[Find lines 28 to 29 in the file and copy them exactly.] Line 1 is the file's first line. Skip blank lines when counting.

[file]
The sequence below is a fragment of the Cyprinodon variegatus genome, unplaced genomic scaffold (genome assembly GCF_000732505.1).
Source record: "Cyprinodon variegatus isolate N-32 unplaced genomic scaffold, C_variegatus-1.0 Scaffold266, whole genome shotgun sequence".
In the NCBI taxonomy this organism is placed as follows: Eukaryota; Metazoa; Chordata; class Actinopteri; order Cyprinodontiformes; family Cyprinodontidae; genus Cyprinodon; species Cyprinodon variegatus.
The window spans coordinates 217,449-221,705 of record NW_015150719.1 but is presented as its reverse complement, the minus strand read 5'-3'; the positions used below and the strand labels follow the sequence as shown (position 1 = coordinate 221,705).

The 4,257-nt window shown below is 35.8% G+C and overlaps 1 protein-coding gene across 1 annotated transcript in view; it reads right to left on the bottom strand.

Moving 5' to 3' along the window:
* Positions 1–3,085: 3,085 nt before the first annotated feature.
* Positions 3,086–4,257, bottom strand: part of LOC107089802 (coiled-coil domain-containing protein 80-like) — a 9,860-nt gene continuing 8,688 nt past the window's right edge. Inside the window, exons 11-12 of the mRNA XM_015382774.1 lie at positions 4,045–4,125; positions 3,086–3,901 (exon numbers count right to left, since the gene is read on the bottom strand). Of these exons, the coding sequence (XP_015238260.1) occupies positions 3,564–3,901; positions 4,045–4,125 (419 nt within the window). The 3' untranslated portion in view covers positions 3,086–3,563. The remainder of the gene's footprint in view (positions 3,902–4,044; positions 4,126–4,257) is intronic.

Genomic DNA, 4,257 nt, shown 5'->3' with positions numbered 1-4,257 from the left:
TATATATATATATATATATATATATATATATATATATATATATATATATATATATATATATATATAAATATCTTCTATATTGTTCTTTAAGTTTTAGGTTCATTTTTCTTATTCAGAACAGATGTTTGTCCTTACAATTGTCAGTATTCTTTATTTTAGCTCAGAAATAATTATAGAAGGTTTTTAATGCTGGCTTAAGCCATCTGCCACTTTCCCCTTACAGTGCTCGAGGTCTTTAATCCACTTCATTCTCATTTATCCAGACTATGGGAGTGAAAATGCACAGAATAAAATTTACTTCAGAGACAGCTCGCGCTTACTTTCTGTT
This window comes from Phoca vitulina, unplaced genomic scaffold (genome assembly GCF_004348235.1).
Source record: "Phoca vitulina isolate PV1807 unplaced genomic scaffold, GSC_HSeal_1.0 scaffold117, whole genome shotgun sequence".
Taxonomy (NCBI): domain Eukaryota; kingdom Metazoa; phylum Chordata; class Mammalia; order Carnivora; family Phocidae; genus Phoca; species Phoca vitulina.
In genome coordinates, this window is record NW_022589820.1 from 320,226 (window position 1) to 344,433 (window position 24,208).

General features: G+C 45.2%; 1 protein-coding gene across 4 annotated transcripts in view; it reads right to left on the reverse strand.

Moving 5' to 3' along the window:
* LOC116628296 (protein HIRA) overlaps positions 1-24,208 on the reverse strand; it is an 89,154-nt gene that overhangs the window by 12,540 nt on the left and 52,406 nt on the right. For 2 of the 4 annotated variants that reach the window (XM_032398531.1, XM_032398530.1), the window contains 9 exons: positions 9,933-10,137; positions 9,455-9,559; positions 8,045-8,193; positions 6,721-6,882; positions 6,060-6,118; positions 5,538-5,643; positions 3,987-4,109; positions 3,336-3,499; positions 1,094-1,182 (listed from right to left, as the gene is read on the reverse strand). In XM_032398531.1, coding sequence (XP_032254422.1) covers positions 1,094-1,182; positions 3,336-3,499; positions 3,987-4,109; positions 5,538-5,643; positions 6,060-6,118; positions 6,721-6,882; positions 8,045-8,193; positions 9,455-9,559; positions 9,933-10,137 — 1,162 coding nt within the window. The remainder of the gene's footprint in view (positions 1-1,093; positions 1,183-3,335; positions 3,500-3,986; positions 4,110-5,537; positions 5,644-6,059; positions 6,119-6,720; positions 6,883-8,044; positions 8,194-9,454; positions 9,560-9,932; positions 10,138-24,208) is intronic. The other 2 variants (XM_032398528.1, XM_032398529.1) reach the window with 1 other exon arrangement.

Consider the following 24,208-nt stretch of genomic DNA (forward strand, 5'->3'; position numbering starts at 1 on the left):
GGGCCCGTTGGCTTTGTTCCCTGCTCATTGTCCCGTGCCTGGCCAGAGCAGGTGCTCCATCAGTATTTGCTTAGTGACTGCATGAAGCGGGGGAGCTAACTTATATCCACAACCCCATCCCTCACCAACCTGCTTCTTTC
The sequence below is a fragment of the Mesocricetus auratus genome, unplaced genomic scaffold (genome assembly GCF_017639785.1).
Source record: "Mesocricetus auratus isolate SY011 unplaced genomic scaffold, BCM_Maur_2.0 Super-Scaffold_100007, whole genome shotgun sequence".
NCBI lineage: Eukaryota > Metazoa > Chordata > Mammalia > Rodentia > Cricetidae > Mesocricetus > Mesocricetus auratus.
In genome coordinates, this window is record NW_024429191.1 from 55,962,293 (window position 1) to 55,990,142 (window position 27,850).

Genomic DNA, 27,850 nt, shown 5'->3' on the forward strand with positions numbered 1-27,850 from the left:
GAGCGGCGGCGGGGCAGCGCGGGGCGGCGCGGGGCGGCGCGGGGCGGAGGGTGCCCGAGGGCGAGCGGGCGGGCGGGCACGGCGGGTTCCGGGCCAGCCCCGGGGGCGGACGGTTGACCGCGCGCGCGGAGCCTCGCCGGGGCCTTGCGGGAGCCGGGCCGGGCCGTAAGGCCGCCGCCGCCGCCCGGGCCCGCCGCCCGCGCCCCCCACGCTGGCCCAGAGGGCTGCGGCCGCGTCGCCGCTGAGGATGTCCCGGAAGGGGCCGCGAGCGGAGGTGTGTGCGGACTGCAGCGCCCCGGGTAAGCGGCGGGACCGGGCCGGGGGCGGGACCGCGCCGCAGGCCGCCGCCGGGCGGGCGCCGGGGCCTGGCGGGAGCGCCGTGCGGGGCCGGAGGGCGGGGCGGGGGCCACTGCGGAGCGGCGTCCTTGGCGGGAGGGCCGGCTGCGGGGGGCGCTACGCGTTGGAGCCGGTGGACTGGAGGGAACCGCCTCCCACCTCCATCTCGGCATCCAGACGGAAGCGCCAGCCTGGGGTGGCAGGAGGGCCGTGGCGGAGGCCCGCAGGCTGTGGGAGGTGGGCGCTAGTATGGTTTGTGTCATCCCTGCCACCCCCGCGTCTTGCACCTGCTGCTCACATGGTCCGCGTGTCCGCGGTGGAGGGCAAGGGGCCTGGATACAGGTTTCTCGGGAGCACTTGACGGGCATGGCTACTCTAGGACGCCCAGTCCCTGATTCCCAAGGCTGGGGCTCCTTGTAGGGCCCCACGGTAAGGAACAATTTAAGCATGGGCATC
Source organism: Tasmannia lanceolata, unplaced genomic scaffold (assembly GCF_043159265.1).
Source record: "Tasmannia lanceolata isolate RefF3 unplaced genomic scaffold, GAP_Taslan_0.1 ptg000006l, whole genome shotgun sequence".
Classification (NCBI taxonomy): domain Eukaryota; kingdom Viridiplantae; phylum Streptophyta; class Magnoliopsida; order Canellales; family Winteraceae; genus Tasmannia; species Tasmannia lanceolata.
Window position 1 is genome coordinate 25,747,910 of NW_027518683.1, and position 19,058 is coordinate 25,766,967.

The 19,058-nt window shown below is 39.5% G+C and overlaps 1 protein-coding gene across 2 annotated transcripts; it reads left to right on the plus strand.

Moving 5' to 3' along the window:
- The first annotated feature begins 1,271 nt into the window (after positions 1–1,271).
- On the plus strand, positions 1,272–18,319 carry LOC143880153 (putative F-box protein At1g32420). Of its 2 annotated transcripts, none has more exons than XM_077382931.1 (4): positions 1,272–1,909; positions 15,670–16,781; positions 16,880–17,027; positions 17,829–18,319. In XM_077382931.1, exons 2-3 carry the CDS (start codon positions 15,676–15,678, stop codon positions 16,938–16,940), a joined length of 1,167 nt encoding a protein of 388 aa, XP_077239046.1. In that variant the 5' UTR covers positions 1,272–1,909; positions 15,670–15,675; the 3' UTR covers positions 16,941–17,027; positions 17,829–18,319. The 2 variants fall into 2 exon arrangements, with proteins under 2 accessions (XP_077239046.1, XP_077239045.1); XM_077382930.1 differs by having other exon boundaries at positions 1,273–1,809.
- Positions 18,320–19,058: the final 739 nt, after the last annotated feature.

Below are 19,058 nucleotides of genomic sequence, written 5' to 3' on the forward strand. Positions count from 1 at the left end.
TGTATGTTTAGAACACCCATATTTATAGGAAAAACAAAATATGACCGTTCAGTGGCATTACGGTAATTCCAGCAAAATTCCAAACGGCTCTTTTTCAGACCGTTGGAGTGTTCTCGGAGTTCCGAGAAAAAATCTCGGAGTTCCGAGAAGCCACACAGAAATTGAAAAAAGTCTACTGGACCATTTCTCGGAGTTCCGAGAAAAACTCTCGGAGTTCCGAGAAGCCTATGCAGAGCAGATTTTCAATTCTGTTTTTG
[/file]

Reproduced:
Classification (NCBI taxonomy): domain Eukaryota; kingdom Viridiplantae; phylum Streptophyta; class Magnoliopsida; order Canellales; family Winteraceae; genus Tasmannia; species Tasmannia lanceolata.
Window position 1 is genome coordinate 25,747,910 of NW_027518683.1, and position 19,058 is coordinate 25,766,967.